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Survival in stage IV ovarian cancer with increased use of debulking surgery and bevacizumab
  1. Leen Verleye1,
  2. Diego Castanares-Zapatero1,
  3. Carl Devos1,
  4. Cindy De Gendt2,
  5. Geert Silversmit2,
  6. Nancy Van Damme2,
  7. Frank Hulstaert1,
  8. Nancy Thiry1 and
  9. Mattias Neyt1
  1. 1Belgian Health Care Knowledge Centre, Brussel, Belgium
  2. 2Belgian Cancer Registry, Brussels, Belgium
  1. Correspondence to Dr Leen Verleye, Belgian Health Care Knowledge Centre, Brussel, 1000, Belgium; leen.verleye{at}kce.fgov.be

Abstract

Objectives Advanced ovarian cancer has a poor prognosis, with a 5 year survival probability of <30%. Attempts to improve survival have focused on debulking surgery and systemic therapy. We assessed the evolution of treatment patterns and survival of patients with advanced epithelial ovarian cancer with specific attention to changes in survival after introducing bevacizumab.

Methods Population based data from the Belgian Cancer Registry were coupled with administrative reimbursement data from the compulsory health insurance organizations and the national database where date of death is registered, based on the patient's unique national number. Patients with epithelial ovarian cancer stage IV diagnosed in 2004–17 were included. The proportion of patients who underwent debulking surgery and received bevacizumab was calculated per incidence year. Survival was compared for the three incidence periods (2004–08, 2009–13, 2014–17) and before and after the introduction of bevacizumab.

Results 2034 patients with stage IV epitheial ovarian cancer were included. From 2012 onwards, uptake of bevacizumab increased, with 50% of patients with stage IV ovarian cancer diagnosed in 2017 receiving bevacizumab. The proportion of stage IV patients who underwent debulking surgery also increased over time, from 21.1% in 2004–08 to 50.4% and 45.4% in 2009–13 and 2014–17, respectively. The 3 year observed survival probability fluctuated between 27% and 42% without a trend over time. The increase in debulking surgery was associated with improved survival (hazard ratio (HR) 0.88, 95% confidence interval (CI) 0.79 to 0.98) but the introduction of bevacizumab was not (HR 0.94, 95% CI 0.85 to 1.03). For patients diagnosed in 2004, the mean cost per patient treated with oncological drugs was about €12 500, which doubled to about €25 000 for patients diagnosed in 2014 or later.

Conclusions Despite a rise in the use of debulking surgery and the introduction of bevacizumab into clinical practice, no improvement in 3 year survival probability was observed for patients with advanced ovarian cancer in Belgium.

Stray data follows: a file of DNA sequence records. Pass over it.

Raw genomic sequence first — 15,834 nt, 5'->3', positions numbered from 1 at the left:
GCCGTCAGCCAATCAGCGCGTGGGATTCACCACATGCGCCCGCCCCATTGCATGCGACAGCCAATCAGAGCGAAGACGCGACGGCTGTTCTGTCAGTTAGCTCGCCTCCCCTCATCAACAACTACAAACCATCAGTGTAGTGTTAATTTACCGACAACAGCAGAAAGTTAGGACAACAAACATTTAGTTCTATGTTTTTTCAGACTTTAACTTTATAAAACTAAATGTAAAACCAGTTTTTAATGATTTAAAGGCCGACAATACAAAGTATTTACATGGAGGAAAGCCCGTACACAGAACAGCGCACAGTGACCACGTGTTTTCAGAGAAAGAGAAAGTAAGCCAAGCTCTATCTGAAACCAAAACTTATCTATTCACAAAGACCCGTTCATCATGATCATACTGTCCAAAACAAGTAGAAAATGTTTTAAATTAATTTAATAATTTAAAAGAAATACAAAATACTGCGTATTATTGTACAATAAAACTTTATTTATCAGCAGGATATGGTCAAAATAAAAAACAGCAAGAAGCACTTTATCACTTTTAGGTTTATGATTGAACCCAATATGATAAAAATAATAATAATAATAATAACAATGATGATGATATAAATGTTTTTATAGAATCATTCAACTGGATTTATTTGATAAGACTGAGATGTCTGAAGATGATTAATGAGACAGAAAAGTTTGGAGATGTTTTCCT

• Ovarian Cancer
  • Surgery
  • Medical Oncology

Data availability statement

Data are available upon reasonable request. The cancer cohort data used and analyzed in the study are available from the authors upon reasonable request. The pseudonymized data can be provided within the secured environment of the Belgian Cancer Registry after having been guaranteed that the applicable GDPR regulations are applied.

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Data availability statement

Data are available upon reasonable request. The cancer cohort data used and analyzed in the study are available from the authors upon reasonable request. The pseudonymized data can be provided within the secured environment of the Belgian Cancer Registry after having been guaranteed that the applicable GDPR regulations are applied.

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Footnotes

  • Contributors LV, DC-Z, CD, CDG, GS, NVD, FH, NT, and MN contributed to the conception and design of the study. CDG, GS, and CD analyzed the data. Data interpretation was performed by LV, DC-Z, CD, CDG, GS, NVD, FH, NT, and MN. LV wrote the first draft of the manuscript. Guarantor: LV

  • Funding The authors have not declared a specific grant for this research from any funding agency in the public, commercial, or not-for-profit sectors.

  • Competing interests None declared.

  • Provenance and peer review Not commissioned; externally peer reviewed.

  • Supplemental material This content has been supplied by the author(s). It has not been vetted by BMJ Publishing Group Limited (BMJ) and may not have been peer-reviewed. Any opinions or recommendations discussed are solely those of the author(s) and are not endorsed by BMJ. BMJ disclaims all liability and responsibility arising from any reliance placed on the content. Where the content includes any translated material, BMJ does not warrant the accuracy and reliability of the translations (including but not limited to local regulations, clinical guidelines, terminology, drug names and drug dosages), and is not responsible for any error and/or omissions arising from translation and adaptation or otherwise.